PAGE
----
As part of the Radical Futures Housing Forum at the University of Brighton my colleagues Tilo Amhoff and Luis Diaz organised an event called Imagining the Future of Housing in Brighton (Fig.1). It consisted of some brief papers, some robust debate (Fig.2) and some workshops. I ran one of these workshops and called it ‘Tracing the Commons’.
Fig.1. Imagining the Future of Housing in Brighton
Fig.2. Michael Howe and Rebecca Searle have a polite disagreement.
My workshop considered the space of Mithras House (where I teach) car park and the proposed student housing which will soon be taking it over.
In an attempt to accommodate the different comfort levels of possible participants, the workshop consisted of two activities: those happy to go outside were encouraged to make quick marks on a 10m length of decorators’ lining paper in an effort to record a fragment of the car park before it is built over (Fig.3 and 4), and those more comfortable with analysing architectural plans, did so (Fig.5).
In general we asked, what if the car park is a form of commons? – and what in the proposed student housing could or should be a form of commons?
I distributed the following text for guidance, and we began drawing:
Some definitions, theories and questions:
1. Common Land
Traditionally land owned by the Lord of a manor over which select ‘commoners’ had rights to periodically take various resources of set quantities for themselves.
Today it is often land which was registered under the Commons Registration Act 1965 and which may not even have been considered ‘common’ historically.
The notion of co-operative ownership, common rights, shared space and ideas set against hierarchies of ownership and control. It is “at once a paradigm, a discourse, an ethic, and a set of social practices”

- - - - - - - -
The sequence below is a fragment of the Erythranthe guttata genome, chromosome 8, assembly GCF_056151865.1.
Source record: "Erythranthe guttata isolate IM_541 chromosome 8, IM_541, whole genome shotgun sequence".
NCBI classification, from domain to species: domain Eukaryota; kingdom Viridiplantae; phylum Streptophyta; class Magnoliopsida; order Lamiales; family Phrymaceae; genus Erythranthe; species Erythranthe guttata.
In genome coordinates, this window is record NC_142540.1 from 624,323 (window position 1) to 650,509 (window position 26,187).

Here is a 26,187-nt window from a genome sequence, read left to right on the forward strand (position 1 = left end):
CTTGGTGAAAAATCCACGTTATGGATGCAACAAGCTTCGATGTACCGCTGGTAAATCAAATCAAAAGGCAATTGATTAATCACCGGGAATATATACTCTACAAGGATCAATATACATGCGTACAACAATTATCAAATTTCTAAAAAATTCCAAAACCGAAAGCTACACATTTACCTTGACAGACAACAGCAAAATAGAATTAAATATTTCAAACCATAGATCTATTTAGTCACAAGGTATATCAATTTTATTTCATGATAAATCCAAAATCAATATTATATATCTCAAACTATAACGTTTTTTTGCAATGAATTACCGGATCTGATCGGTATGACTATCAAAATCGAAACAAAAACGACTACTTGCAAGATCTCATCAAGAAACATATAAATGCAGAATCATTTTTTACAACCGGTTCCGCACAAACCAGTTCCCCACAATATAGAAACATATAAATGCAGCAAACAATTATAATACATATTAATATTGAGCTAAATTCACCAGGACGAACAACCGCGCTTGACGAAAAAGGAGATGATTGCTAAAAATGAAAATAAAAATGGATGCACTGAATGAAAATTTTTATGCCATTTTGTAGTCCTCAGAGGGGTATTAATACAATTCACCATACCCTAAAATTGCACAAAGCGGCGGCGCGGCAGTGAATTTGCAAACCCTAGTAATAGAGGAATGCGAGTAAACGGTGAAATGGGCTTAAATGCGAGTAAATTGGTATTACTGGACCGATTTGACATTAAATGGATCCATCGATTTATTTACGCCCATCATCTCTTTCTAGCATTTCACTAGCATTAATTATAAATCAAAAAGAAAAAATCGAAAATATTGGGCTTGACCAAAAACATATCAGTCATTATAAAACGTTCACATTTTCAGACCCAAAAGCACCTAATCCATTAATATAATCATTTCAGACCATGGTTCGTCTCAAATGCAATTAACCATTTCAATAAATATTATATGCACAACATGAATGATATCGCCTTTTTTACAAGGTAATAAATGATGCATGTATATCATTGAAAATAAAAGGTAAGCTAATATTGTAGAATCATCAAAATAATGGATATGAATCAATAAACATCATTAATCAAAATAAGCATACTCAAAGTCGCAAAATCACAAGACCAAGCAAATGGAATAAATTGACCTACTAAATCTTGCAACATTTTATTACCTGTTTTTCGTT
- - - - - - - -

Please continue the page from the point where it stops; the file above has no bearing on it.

The act of making a ‘commons’: “a dynamic, evolving social activity – a commons consists not just of a resource, but of a community that manages a resource by devising its own rules, traditions, and values.” (Bollier 2014)
a. Res nullius and Res communis
“that which belongs to no one but which may be appropriated”
For example, a fish swimming in the ocean.
“something that is owned by many people and can be used by all but appropriated by none,”
For example, the ocean itself.
b. The Tragedy of the Commons
Garrett Hardin argued that people will always take more out of the commons than those commons can sustain.
c. Common pool resource management
Elinor Ostrom counter-argued that people, with help, will spontaneously develop sustainable structures of commons management.
d. A Common treasury for all
“all the Commons and waste Ground in England, and in the whole World, shall be taken in by the People in righteousness, not owning any Propriety; but taking the Earth to be a Common Treasury as it was first made for all’
This workshop considers the space of Mithras House car park and the proposed student housing.
i. In an entirely ‘owned’ environment, what is common space? – what could or should it be?
ii. If housing is a form of commons what is the place of individuality and privacy?
iii. If something common is ‘enclosed’ can it be recovered; re-commoned?
Fig.3. Tracing the Commons
Fig.4. Tracing the Commons
Fig.5. Tracing the Commons by Michael Howe
 David Bollier, Think Like a Commoner: A Short Introduction to the Life of the Commons (Gabriola Island, BC, Canada: New Society Publishers, 2014).
 Jane B. Holder and Tatiana Flessas, “Emerging Commons,” Social & Legal Studies 17, no. 3 (2008): 301.
 Ibid., 301-02.
 Garrett Hardin, “The Tragedy of the Commons,” Science 162, no. 3859 (1968).
 Elinor Ostrom, Governing the Commons: The Evolution of Institutions for Collective Action (Cambridge: Cambridge University Press, 1990).
 Gerrard Winstanley and John Taylor, The True Levellers Standard Advanced; or the State of the Community Opened, and Presented to the Sons of Men by J. W., W. Everard … Beginning to Plant and Manure the Waste Land Upon George Hill … In the County of Surrey. [with Preface by J. Taylor.] (London, 1649).